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Been on a new 2018 Levo for a few rides now and am pretty satisfied with the ride and setup so far for general trail riding. I ride UCSC if you're familiar, and while the Guide RE brakes are sufficient for up top on rolling terrain, they seem a little overwhelmed on the steeps (cobb). Wondering if anyone else has similar experience and suggestions for brakes with more stopping power. It has the 200 rotors front and back and would rather not have to replace those if possible. ???
 

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IMO Shimano XT's blow guide's out of the water. Unfortunately you would have to spend money on some additional hardware, mounts and rotors, and possibly lever mounts depending on how your guides are mounted to the bars vs shifters. But seriously XT's are good. Get metallic pads with fins.
 

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Dirty Old Man
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I have a 2018 Levo Carbon Comp with the same brakes, as well as a Trek Remedy running 4 pot XT brakes. The XTs are so much better. Of course, the Butcher tires that come on these bikes suck too, but that's another story.
Personally, I'm contemplating replacing my REs with Saints, which are supposed to be more powerful than the XT brakes. Just know that if you replace the brakes with something that isn't SRAM you'll need to get the bar mounts for your shifter and dropper.
 

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brakes are somewhat personal feel.
personally I was replacing stock brakes with magura mt5 on all my bikes as I am somewhat heavy and like powerful brakes. some folks like XT. aand you can even use shiguras :D -
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you need to try different brakes most probably to get a feeling of it.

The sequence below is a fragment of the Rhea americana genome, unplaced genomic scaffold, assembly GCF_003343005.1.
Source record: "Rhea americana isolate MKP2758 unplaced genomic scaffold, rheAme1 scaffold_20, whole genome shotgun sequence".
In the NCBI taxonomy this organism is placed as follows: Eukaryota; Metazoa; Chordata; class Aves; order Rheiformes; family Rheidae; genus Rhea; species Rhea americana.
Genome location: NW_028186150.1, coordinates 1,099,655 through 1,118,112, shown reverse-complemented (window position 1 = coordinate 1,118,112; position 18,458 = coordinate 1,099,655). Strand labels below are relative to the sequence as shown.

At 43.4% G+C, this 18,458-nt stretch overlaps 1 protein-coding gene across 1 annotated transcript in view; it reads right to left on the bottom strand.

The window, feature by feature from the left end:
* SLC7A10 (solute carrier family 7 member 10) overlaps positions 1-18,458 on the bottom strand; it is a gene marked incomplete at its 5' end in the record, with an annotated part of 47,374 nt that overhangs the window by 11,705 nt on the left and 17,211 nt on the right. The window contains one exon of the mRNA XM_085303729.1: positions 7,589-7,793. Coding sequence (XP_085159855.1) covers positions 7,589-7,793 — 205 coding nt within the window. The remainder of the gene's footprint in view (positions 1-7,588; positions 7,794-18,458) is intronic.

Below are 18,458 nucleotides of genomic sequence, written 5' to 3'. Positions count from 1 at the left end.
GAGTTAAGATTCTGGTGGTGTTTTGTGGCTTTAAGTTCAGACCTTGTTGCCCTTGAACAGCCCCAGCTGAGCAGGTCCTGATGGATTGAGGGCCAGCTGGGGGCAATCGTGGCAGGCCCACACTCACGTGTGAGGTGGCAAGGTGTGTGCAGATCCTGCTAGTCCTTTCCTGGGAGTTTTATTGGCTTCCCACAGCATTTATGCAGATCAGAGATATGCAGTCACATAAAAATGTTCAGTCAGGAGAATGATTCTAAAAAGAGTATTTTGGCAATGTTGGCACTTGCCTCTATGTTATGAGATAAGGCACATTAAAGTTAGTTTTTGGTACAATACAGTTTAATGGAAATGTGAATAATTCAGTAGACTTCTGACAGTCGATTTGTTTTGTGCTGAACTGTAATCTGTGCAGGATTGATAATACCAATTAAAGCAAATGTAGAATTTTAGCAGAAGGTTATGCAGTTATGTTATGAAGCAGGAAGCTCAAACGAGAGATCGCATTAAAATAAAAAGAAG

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I've just had my LBS order up a set of TRP e-bike specific brakes. https://trpcycling.com/product/g-spec-emtb/ Should be in and mounted up by next week. My Focus has two pot XT brakes so we shall see how the TRP's differ, I have test ridden a bike equipped with TRP Quadrium's before and liked how they felt. BTW the LBS looked the brakes up and it didn't show them in stock (they just came out this year) but they called TRP and they are available.
 

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Shimano XT, 4-piston. These are truly, truly incredible. So strong and so consistent. And easy to maintain.

The other, even more powerful stop-a-train brake is the Magura 4-piston MT7.

Either case, get the 205mm rotors front and rear.
 

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Been on a new 2018 Levo for a few rides now and am pretty satisfied with the ride and setup so far for general trail riding. I ride UCSC if you're familiar, and while the Guide RE brakes are sufficient for up top on rolling terrain, they seem a little overwhelmed on the steeps (cobb). Wondering if anyone else has similar experience and suggestions for brakes with more stopping power. It has the 200 rotors front and back and would rather not have to replace those if possible. ???
What most of the prior responses fail to understand is the Guide RE is just a rebranded older Code caliper with Guide R MC. The older Code caliper has the same piston sizes as the current. The Guide R lever is missing the swinglink which brings with it some added power and modulation.

I know all this because I have the same brakes on my Meta Power and while fine for the stuff most ride, the front is underpowered for the very long and very steep. I tried an older Guide RSC lever I has lying around and also got a 223 rotor but I still have to think about the front on the really long steeps (I know UCSC has some shorter steeps, great trails).

Personally I always found the Shimano brakes to be on/off light switches. I'm considering a Magura MT7 for the front. Amazing how 20lb of weight on the bikes dictates an appreciable difference in brakes.
 

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Dirt Huffer
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Just thinking out loud... and no offence... but you might have glazed pads or rotors if your Guide RE's lack the power you need. Or maybe you're just heating them up too much, relying on the brakes too much?